The power dynamics in the relationship between Connolly and Sheba are changing, with Connolly's interest in the affair waning as Sheba's grows. Sheba becomes needier and starts to write love letters to the boy. Sheba secretly visits Connolly in his parents' council house, and Connolly callously insults her when she tries to make conversation with him. Sheba still does not break off the affair, having become quite enslaved to the now barely invested Connolly.
Brian Bangs, a mathematics teacher, asks Barbara to have Saturday lunch with him one day just before Christmas. He confesses his infatuation with Sheba, leading Barbara to realise that he only asked her out to use her as a means to discover information about Sheba's private life. Overcome by jealousy, Barbara alludes to Sheba's secret. ("'Sheba likes younger men, you know. Much younger men.' I paused a moment. 'I mean, you are aware of her unusually close relationship with one of the Year Eleven boys? '") Afterwards, Barbara is wracked with guilt, but cannot summon up the courage to tell Sheba what she has done. Rather, she hopes Bangs will not report what she has told him.
Sheba's relationship with Polly deteriorates further when the girl's unruly behaviour results in her expulsion from her boarding school. On two occasions, Polly accuses Sheba of having an affair. Sheba is furious about the accusation, believing that she has covered her tracks successfully. Meanwhile, Sheba attempts to take comfort in Connolly throughout her troubles by calling him constantly, and when he fails to answer her calls, she shows up again at his house, only to find that Connolly has taken up with a younger girl and abandoned her. Even this new found evidence of Connolly's loss of interest in her is not enough for Sheba to cease her obsession of him, and she pines for him even knowing she will never hear from him again.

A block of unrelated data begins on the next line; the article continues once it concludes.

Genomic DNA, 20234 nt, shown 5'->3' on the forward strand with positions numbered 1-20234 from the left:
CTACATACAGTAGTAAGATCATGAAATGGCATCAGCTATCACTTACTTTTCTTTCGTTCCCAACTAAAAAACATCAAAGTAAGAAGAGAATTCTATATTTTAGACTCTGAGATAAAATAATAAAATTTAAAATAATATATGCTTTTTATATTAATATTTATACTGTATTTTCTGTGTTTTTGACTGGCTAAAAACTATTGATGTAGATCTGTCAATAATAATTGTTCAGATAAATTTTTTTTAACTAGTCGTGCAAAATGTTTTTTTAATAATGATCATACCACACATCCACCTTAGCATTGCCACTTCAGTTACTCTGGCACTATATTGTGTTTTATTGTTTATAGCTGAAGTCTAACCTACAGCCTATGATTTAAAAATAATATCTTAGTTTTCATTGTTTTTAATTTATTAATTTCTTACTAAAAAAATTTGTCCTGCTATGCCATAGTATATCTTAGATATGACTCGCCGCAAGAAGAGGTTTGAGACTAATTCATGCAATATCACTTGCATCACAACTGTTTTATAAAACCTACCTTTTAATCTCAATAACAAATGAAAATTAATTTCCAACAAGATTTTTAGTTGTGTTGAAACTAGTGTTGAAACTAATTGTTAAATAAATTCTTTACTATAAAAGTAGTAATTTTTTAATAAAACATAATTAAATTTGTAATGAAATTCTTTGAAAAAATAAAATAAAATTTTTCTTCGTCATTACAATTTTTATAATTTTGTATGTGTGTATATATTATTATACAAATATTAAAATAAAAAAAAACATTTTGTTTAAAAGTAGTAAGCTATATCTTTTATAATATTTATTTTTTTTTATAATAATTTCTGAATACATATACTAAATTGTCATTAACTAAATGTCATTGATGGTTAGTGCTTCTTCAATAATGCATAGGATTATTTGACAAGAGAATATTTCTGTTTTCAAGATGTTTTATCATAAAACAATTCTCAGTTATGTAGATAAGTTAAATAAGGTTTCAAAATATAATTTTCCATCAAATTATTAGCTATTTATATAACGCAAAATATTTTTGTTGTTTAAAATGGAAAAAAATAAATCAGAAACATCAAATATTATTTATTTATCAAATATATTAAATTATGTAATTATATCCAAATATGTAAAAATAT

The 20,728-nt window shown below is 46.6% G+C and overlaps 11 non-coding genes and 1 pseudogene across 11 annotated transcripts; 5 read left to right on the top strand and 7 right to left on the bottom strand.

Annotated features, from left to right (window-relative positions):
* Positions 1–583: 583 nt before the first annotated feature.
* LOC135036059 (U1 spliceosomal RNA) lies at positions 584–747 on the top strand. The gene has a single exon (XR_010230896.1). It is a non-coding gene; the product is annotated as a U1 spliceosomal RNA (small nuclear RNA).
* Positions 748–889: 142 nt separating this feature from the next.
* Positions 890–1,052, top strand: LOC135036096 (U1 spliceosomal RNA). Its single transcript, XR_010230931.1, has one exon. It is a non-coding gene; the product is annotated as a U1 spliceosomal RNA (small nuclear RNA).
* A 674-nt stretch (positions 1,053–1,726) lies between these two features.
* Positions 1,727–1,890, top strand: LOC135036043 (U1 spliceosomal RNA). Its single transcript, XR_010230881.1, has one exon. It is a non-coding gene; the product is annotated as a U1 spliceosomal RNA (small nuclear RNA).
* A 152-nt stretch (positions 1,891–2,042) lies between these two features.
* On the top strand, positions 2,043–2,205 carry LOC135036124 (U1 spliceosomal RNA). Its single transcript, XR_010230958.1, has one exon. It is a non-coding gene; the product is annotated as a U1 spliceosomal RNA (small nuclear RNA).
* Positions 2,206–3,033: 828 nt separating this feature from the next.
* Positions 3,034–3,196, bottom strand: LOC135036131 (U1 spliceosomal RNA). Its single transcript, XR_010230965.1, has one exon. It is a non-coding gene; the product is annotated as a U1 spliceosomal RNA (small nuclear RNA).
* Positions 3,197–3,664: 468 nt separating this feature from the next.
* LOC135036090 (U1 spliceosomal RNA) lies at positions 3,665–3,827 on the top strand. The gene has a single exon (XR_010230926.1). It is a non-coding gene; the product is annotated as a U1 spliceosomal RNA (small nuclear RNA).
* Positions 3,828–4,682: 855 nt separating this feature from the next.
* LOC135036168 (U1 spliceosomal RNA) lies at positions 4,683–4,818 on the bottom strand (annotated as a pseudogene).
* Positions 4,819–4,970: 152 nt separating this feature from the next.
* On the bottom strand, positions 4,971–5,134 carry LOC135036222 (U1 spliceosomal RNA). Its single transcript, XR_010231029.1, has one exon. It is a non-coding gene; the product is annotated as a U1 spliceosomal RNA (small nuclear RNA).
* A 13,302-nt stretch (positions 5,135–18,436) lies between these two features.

The school's headmaster is somehow informed about the illicit affair — it is implied that the culprit is Bangs. Sheba is suspended from her job and charged with indecent assault on a pupil. Her husband demands that she leave the family home and prevents her from seeing their children, especially their son Ben, who has Down syndrome; Polly, meanwhile, refuses to have any contact with her. While Sheba's life is quickly disintegrating, Barbara thrives on the new situation, which she considers her chance to prove her qualities as a friend, even when the headmaster, glad to rid himself of one of his severest critics, forces her into early retirement. Barbara gives up the lease on her own small flat and moves with Sheba into temporary accommodation in Sheba's brother's house.
Sheba finds Barbara's manuscript and discovers that she has been writing an account of her relationship with Connolly. She is distraught and furious, not least because Barbara has written about events she did not personally witness, and made judgements about people close to Sheba. She is eventually reconciled with Barbara due to their shared desperation and loneliness, as both have now lost everything. Even now, Barbara uses their desperate circumstances as yet another opportunity to further their relationship, and the mentally weakened Sheba can do little to resist. The novel ends with Sheba, trapped and demoralised, resigning to Barbara's dominance of her.